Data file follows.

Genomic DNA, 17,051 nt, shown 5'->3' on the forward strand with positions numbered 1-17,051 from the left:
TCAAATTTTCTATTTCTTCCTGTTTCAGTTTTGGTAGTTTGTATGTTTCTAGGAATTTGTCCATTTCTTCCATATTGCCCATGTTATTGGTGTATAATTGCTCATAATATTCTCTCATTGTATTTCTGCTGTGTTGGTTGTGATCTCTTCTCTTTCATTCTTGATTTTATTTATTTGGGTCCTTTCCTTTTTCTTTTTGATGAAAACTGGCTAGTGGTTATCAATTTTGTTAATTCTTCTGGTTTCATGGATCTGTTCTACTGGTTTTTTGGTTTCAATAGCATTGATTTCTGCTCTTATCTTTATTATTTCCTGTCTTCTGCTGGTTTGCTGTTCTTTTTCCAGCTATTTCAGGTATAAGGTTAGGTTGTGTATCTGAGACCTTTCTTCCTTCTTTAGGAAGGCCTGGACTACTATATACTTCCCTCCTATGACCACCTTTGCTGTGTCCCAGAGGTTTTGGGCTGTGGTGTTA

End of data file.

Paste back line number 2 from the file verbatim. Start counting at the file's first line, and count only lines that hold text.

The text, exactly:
TCAAATTTTCTATTTCTTCCTGTTTCAGTTTTGGTAGTTTGTATGTTTCTAGGAATTTGTCCATTTCTTCCATATTGCCCATGTTATTGGTGTATAATTGCTCATAATATTCTCTCATTGTATTTCTGCTGTGTTGGTTGTGATCTCTTCTCTTTCATTCTTGATTTTATTTATTTGGGTCCTTTCCTTTTTCTTTTTGATGAAAACTGGCTAGTGGTTATCAATTTTGTTAATTCTTCTGGTTTCATGGATCTGTTCTACTGGTTTTTTGGTTTCAATAGCATTGATTTCTGCTCTTATCTTTATTATTTCCTGTCTTCTGCTGGTTTGCTGTTCTTTTTCCAGCTATTTCAGGTATAAGGTTAGGTTGTGTATCTGAGACCTTTCTTCCTTCTTTAGGAAGGCCTGGACTACTATATACTTCCCTCCTATGACCACCTTTGCTGTGTCCCAGAGGTTTTGGGCTGTGGTGTTA